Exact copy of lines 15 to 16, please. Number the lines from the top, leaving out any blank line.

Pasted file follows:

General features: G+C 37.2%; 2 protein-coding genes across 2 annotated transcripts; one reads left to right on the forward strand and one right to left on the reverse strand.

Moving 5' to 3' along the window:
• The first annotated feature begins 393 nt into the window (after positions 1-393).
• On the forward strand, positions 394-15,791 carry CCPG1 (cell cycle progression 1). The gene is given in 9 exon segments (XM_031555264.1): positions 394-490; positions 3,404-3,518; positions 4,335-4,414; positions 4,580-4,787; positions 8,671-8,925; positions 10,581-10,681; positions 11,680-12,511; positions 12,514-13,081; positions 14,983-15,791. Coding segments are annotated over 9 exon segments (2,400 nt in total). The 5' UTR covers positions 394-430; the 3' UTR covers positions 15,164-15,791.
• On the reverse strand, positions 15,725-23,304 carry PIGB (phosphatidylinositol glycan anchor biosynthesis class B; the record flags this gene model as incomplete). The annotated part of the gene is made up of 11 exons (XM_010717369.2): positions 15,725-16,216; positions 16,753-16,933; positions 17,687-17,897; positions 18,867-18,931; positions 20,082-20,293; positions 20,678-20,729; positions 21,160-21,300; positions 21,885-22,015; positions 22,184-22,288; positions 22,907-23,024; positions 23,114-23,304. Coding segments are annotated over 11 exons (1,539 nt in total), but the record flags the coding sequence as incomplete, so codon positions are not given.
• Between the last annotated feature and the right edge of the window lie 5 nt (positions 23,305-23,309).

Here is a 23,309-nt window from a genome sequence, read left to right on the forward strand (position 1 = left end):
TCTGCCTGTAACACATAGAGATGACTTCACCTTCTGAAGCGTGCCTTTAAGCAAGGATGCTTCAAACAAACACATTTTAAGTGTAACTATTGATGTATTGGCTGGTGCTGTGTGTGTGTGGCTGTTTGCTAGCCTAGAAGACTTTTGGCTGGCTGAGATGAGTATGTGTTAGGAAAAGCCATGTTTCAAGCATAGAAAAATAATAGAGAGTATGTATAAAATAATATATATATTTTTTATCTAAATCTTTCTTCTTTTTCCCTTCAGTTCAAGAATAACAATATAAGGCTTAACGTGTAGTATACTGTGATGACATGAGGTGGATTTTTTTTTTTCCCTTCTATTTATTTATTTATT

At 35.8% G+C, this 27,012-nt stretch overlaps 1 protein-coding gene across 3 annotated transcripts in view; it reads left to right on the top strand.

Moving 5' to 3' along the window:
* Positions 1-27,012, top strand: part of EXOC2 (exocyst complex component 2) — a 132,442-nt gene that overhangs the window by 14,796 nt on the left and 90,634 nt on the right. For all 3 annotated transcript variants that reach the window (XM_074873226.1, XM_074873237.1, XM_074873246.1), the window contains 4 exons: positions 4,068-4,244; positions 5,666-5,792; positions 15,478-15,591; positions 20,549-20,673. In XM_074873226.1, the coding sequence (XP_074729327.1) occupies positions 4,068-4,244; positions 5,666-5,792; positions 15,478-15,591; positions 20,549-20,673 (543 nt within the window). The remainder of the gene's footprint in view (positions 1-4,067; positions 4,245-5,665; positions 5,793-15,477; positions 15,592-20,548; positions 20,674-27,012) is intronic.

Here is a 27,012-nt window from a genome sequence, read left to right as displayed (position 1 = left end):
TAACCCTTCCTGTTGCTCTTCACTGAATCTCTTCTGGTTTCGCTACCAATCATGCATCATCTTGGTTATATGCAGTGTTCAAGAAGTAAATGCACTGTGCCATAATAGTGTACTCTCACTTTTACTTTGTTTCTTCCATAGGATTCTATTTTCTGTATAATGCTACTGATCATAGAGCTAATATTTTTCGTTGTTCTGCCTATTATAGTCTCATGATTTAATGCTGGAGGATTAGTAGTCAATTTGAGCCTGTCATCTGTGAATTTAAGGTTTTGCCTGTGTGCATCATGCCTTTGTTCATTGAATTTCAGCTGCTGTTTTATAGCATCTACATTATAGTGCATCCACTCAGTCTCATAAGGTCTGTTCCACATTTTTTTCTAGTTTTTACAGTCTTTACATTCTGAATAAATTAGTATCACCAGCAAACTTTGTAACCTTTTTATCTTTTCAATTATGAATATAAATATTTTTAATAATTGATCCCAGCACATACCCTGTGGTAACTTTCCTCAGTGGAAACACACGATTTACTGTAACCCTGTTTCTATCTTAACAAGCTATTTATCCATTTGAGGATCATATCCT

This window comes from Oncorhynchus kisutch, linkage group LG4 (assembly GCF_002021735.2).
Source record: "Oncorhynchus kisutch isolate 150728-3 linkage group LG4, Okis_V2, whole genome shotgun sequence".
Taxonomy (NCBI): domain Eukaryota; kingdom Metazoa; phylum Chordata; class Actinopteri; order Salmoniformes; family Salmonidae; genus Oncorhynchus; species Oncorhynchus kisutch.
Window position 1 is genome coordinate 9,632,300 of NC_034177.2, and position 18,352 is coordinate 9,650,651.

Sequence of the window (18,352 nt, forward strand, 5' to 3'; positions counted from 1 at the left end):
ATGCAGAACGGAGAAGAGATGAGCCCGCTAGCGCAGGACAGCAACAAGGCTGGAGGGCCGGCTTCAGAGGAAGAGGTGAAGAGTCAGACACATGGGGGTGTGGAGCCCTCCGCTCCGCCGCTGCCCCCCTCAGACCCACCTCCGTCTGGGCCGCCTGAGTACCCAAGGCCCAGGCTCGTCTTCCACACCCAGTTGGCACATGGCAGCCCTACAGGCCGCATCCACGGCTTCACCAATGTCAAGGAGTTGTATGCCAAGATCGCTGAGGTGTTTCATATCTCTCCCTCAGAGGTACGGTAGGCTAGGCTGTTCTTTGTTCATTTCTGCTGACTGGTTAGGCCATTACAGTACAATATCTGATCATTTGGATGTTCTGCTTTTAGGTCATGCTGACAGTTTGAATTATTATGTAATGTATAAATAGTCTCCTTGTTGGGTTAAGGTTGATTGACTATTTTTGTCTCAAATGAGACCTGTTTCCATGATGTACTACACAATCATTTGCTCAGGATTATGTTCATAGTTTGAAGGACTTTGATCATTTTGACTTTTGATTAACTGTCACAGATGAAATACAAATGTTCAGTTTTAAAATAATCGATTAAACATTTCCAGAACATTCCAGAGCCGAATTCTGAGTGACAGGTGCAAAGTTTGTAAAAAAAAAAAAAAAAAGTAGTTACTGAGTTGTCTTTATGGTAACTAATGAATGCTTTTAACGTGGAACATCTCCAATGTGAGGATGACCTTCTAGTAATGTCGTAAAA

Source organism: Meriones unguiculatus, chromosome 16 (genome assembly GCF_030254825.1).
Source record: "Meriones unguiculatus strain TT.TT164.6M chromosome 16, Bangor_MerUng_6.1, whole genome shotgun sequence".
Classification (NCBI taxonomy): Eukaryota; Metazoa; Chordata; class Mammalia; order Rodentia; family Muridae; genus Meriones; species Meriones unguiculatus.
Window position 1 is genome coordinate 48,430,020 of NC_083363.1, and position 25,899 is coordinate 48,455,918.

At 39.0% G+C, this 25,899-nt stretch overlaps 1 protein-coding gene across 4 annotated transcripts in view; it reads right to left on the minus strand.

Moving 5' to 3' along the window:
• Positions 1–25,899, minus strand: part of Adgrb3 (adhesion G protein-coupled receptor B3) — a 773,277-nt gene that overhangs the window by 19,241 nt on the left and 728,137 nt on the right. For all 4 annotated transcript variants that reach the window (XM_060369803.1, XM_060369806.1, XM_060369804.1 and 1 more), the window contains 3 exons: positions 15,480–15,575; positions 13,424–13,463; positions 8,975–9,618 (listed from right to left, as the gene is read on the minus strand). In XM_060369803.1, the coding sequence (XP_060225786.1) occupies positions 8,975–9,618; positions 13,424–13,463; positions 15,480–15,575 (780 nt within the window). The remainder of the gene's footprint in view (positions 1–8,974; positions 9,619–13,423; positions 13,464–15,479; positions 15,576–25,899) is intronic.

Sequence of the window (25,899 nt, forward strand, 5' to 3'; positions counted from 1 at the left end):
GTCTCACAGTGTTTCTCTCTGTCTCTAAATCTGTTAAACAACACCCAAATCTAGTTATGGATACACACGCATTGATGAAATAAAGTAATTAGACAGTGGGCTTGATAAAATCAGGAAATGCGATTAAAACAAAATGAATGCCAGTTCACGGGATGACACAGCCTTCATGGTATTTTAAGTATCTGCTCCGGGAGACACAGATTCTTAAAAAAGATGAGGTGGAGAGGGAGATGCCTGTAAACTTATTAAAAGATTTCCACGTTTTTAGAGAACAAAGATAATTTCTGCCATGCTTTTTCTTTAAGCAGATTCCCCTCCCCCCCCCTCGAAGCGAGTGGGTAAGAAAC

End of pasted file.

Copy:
Source record: "Oncorhynchus kisutch isolate 150728-3 linkage group LG4, Okis_V2, whole genome shotgun sequence".
Taxonomy (NCBI): domain Eukaryota; kingdom Metazoa; phylum Chordata; class Actinopteri; order Salmoniformes; family Salmonidae; genus Oncorhynchus; species Oncorhynchus kisutch.